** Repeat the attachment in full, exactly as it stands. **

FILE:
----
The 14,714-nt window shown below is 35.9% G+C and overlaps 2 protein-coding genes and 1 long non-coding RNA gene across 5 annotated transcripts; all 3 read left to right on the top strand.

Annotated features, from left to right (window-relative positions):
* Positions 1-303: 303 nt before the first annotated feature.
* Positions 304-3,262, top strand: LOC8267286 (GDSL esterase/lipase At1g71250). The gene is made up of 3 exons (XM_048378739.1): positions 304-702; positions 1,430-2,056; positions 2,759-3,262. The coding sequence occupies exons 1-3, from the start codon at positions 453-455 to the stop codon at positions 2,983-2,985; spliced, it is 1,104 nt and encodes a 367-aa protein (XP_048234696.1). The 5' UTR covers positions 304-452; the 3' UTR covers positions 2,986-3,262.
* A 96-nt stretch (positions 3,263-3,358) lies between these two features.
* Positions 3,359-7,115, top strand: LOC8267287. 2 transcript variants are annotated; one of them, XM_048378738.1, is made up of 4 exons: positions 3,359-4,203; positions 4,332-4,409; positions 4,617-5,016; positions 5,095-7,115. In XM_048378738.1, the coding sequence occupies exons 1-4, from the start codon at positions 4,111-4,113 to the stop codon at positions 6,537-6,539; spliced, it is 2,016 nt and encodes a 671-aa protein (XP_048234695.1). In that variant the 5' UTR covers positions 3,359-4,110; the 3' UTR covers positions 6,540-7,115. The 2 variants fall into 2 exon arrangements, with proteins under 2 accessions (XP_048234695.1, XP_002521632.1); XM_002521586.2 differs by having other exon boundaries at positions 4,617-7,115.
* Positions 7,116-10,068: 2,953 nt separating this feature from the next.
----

The 14,714-nt window shown below is 35.9% G+C and overlaps 2 protein-coding genes and 1 long non-coding RNA gene across 5 annotated transcripts; all 3 read left to right on the top strand.

Annotated features, from left to right (window-relative positions):
* Positions 1-303: 303 nt before the first annotated feature.
* Positions 304-3,262, top strand: LOC8267286 (GDSL esterase/lipase At1g71250). The gene is made up of 3 exons (XM_048378739.1): positions 304-702; positions 1,430-2,056; positions 2,759-3,262. The coding sequence occupies exons 1-3, from the start codon at positions 453-455 to the stop codon at positions 2,983-2,985; spliced, it is 1,104 nt and encodes a 367-aa protein (XP_048234696.1). The 5' UTR covers positions 304-452; the 3' UTR covers positions 2,986-3,262.
* A 96-nt stretch (positions 3,263-3,358) lies between these two features.
* Positions 3,359-7,115, top strand: LOC8267287. 2 transcript variants are annotated; one of them, XM_048378738.1, is made up of 4 exons: positions 3,359-4,203; positions 4,332-4,409; positions 4,617-5,016; positions 5,095-7,115. In XM_048378738.1, the coding sequence occupies exons 1-4, from the start codon at positions 4,111-4,113 to the stop codon at positions 6,537-6,539; spliced, it is 2,016 nt and encodes a 671-aa protein (XP_048234695.1). In that variant the 5' UTR covers positions 3,359-4,110; the 3' UTR covers positions 6,540-7,115. The 2 variants fall into 2 exon arrangements, with proteins under 2 accessions (XP_048234695.1, XP_002521632.1); XM_002521586.2 differs by having other exon boundaries at positions 4,617-7,115.
* Positions 7,116-10,068: 2,953 nt separating this feature from the next.